From time to time, I receive very heartfelt emails from Catholic moms asking for advice and wisdom on spiritual topics. Another such email arrived today, and I thought I would come to you — our experts — and ask you to share your perspective. I am leaving out the name of the emailer and some of the personal details, but there is enough here for you to hear her pain and need for input. I hope you can spare a moment or two to reply in the comments below.
I was searching internet and found your site and was hoping you could help. My daughter attends Catholic school and will be getting her 1st Holy Communion this year. Out of the blue, she told me she was not sure she believed in Jesus or in God. I explained how with faith we don’t always need proof and I tried to explain why my faith is important to me and that it is natural to sometimes question what we can’t see. She also spoke to her teacher about this and I thought it might just be a phase. My focus was to just be more vigilant with prayers/ attending confession/mass, etc. But I am concerned she is still questioning her faith. Would like to guidance on how I can address with her. Books/activities/mentors. I’d also like to know if other moms may have handled this. We have a great priest but she is not comfortable talking with him and concerned he may get mad at her for not believing. Can you offer any suggestions?
I think this is not an unusual problem and that it can occur at many stages in a child’s life. A dear friend faced this with her son this year as he prepared for Confirmation. I think we need to acknowledge our children’s questions and do our best to respond to them, not ignoring the problem. I think it’s also fair, as this mom has done, to seek the help of others and to admit that we do not always have all of the answers in matters of faith. If her daughter is uncomfortable speaking with the priest, perhaps she can meet with a religious sister or respected teacher in the parish. Also, along with attending Sunday mass as a family, it is so important to take quiet time each day to pray with our children throughout the course of each day and to pause and recognize moments in our lives when God’s presence may feel more tangible – a lovely winter morning, the perfect sunset, or at the moment of a child’s accomplishment (large or small), pausing to simply say, “Thank you God!” is a testiment to a mom’s belief in a benevolent God who is always with us, even though we cannot see Him!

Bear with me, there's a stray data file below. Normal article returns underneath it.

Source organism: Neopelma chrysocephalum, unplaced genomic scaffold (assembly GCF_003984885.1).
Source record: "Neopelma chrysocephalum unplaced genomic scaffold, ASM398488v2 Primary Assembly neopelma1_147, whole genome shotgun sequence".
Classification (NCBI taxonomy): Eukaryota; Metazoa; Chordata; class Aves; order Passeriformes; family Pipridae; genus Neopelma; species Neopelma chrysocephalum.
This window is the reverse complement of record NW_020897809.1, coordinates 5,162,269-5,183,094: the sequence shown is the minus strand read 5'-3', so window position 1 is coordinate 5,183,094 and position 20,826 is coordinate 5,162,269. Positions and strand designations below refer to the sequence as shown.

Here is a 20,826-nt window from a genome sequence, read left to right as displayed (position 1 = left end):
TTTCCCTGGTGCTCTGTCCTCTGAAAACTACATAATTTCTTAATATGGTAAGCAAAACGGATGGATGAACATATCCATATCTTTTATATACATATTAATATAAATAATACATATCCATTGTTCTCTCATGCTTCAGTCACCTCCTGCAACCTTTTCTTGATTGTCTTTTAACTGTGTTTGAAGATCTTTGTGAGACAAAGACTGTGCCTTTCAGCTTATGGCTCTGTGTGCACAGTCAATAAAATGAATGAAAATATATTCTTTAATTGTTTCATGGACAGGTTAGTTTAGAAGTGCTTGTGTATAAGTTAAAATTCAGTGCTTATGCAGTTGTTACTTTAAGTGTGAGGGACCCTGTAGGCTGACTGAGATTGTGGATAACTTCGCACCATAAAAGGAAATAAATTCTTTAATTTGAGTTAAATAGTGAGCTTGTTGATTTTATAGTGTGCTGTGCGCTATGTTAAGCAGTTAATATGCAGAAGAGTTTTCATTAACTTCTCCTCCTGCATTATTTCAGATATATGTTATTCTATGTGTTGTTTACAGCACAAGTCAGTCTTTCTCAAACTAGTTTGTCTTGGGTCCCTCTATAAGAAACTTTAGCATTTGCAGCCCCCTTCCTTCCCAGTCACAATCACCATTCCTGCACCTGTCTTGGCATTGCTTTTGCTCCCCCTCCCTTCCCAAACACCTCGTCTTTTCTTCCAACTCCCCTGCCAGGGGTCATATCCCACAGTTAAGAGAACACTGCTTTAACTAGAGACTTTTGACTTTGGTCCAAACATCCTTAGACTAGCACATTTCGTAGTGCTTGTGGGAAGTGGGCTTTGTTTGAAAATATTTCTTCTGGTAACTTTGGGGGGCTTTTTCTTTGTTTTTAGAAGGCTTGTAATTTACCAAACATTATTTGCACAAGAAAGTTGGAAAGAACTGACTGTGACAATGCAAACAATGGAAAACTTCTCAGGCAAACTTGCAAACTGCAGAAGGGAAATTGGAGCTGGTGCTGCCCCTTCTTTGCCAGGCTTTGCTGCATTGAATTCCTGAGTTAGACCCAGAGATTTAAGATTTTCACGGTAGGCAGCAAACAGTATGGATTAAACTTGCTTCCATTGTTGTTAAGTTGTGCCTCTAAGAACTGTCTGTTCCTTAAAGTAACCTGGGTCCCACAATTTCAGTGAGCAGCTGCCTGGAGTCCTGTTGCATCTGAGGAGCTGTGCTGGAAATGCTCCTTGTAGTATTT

What advice can you share with this mom? Have you had this experience in your home?